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Calling all Professors, Lecturers, and College Instructors!

Posted on March 30th, 2020 by

A blog post by Museum Educator Marisa Shultz! To read more posts from Marisa, click here.


As our essential efforts to slow the spread of COVID-19 are grinding traditional in-classroom learning to a halt, many colleges, school districts, and other educational institutions are determining the best way forward for their teachers and students alike. At the JMM, we’ve been brainstorming, designing, and producing new ways for you, our JMM family, to still access and enjoy the stories that we preserve and tell. Today, I am happy to provide a teaser for an upcoming resource from the JMM!

While we may not be able to teach in front of our students right now (as Dr. Shimon Shokek, former professor of Mysticism at Baltimore Hebrew University, did in this photograph) we can still provide engaging and profound learning opportunities for our students. Baltimore Hebrew University Archives Collection, JMM 2009.40.3466.

As many colleges are moving to the realm of online and distance learning, the JMM education team has decided to take the plunge as well. We are currently designing several online programs geared toward college classes on the history of immigration to Baltimore through Locust Point, the history of the Lloyd Street Synagogue, and on Jewish customs and beliefs. During these presentations, professors will be able to beam a member of our staff into their online class sessions through a digital software such as Zoom. The presentations will include photographic and documentary primary sources and will be based on our Voices of Lombard Street and The Synagogue Speaks exhibits.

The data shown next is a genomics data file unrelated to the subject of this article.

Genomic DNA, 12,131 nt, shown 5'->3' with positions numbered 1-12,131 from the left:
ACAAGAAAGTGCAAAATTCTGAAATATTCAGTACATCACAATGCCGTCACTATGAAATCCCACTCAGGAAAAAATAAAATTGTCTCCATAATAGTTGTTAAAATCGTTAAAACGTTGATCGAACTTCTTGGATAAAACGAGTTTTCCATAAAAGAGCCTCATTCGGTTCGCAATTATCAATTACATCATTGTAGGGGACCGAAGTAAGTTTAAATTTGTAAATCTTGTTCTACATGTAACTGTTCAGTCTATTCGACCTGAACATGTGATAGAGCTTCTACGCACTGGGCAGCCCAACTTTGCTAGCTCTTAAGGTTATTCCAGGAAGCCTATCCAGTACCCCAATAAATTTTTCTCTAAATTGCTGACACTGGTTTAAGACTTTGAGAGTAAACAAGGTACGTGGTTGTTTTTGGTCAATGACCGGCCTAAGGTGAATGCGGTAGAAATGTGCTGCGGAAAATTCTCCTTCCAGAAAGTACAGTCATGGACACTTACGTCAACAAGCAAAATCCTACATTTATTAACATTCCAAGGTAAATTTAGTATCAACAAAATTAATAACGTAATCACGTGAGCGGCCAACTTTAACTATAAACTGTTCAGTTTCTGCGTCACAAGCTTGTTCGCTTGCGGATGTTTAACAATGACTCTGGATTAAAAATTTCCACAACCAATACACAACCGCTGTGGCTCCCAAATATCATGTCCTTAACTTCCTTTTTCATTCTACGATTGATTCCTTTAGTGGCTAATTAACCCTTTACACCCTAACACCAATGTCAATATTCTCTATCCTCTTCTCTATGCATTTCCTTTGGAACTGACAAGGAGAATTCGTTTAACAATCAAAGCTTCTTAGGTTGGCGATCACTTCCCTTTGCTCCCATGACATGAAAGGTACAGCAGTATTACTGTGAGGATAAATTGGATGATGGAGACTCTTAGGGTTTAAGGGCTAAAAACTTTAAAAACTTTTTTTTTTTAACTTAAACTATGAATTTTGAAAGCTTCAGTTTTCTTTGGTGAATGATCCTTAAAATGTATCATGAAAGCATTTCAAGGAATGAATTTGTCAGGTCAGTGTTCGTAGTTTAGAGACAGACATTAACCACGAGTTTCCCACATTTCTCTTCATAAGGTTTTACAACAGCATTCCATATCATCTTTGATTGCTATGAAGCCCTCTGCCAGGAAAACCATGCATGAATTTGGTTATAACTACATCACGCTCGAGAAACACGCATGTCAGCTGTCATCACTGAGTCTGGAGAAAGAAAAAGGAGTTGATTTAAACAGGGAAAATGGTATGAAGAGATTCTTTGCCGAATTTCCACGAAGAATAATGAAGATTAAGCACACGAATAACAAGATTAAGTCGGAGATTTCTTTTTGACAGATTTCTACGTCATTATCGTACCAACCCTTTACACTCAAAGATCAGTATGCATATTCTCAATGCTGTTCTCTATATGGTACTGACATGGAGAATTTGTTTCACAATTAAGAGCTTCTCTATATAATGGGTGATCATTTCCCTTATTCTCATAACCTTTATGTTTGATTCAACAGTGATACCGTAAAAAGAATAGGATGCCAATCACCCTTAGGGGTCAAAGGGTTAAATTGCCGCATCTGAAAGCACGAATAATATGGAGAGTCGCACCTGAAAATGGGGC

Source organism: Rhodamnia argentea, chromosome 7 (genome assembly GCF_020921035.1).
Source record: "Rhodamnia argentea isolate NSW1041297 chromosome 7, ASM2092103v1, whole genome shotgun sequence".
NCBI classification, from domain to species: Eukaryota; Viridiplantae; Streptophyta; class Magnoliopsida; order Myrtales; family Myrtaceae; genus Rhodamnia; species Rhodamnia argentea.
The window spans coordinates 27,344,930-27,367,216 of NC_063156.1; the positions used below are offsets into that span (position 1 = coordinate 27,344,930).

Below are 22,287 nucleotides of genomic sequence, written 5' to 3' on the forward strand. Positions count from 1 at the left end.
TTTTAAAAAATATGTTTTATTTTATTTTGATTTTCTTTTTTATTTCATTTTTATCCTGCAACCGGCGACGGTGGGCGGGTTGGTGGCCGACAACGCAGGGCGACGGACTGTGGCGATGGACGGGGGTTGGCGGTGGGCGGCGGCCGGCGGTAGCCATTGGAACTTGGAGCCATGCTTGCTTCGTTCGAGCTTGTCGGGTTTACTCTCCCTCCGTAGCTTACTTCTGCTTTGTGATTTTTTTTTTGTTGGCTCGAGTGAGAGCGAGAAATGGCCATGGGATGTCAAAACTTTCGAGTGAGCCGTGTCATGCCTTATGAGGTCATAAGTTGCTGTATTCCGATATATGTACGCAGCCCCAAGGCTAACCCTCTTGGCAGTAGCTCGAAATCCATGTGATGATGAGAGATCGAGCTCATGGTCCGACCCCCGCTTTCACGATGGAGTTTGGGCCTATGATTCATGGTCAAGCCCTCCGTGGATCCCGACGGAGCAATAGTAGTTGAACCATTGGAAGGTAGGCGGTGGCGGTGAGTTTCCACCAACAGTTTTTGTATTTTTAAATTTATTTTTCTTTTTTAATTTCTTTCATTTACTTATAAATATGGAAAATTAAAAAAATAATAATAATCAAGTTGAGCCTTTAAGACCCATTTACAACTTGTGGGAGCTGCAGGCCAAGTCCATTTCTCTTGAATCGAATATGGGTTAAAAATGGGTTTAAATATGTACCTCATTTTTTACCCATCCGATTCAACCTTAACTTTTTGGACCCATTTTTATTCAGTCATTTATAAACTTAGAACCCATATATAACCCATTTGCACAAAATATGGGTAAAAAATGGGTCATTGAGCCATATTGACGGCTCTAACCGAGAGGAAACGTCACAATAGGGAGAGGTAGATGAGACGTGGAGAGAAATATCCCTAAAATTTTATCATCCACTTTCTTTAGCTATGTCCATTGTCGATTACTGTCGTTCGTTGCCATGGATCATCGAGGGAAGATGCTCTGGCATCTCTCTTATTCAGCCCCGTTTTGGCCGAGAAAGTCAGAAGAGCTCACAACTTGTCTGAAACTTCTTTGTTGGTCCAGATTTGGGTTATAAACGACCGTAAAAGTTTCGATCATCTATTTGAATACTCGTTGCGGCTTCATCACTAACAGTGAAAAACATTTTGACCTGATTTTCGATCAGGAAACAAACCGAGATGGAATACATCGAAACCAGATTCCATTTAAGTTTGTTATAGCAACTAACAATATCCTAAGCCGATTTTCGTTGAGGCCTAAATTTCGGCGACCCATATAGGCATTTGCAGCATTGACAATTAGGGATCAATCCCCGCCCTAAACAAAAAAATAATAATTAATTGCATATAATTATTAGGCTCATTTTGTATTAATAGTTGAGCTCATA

Pictured here is the Class of 1923, the very first graduating class of Baltimore Hebrew University, now the Baltimore Hebrew Institute at Towson University. Baltimore Hebrew University Archives Collection, JMM 2009.40.4969.

We are really excited about the prospect of seeing (virtually, of course) some familiar faces and working with some new folks in the near future! If you’re a professor, lecturer, instructor, or even a college student, who is interested in this endeavor, please contact Paige Woodhouse, our School Program Coordinator (pwoodhouse@jewishmuseummd.org) to learn more or sign up! In the meantime, be on the lookout for our new weekly JMM Insights series.  In this weekly newsletter, we’re announcing all kinds of new opportunities and resources!


 

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New Educator On The Block

Posted on March 16th, 2020 by

Hello Everyone,

My name is Allene Gutin and I am the new part-time educator at the JMM.  As someone who has been in the education field for many years, I am excited to have this position.  I am able to continue with my love of teaching and being with children, but I don’t have to grade papers or call parents!

I am a true Baltimore girl, born and raised.  I went to Arlington Elementary, Pimlico Jr. High and Northwestern Sr High.  I can still sing the school song for Arlington!  I became a Bat Mitzvah at Beth Jacob Congregation but am now a member of Baltimore Hebrew Congregation. Sort of ironic.